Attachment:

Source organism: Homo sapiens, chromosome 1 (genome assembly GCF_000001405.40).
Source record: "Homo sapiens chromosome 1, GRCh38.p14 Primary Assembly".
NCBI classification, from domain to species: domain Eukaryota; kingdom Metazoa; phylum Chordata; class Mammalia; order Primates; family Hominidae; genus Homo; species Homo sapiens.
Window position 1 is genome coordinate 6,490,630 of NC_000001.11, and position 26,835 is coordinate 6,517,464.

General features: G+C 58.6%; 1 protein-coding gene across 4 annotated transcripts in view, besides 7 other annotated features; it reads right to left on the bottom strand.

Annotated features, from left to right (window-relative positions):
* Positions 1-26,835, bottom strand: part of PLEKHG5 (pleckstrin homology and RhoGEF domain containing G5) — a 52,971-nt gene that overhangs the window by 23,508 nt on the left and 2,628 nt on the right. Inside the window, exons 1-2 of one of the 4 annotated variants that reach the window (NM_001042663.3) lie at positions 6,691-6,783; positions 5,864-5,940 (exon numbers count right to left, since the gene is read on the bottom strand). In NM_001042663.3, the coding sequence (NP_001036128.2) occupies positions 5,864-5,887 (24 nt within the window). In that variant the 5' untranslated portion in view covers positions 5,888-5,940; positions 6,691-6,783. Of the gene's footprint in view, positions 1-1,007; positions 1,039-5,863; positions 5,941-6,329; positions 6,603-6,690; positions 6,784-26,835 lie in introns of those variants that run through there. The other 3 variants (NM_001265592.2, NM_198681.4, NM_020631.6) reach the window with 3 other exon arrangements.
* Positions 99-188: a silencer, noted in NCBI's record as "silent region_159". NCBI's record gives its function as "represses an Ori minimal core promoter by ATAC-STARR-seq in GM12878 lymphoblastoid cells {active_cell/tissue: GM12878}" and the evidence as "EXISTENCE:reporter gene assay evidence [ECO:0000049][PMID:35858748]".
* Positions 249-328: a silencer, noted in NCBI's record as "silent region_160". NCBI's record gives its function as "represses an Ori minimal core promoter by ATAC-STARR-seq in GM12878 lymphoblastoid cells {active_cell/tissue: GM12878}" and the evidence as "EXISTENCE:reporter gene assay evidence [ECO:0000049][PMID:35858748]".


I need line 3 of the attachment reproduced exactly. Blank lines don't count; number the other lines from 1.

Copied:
NCBI classification, from domain to species: domain Eukaryota; kingdom Metazoa; phylum Chordata; class Mammalia; order Primates; family Hominidae; genus Homo; species Homo sapiens.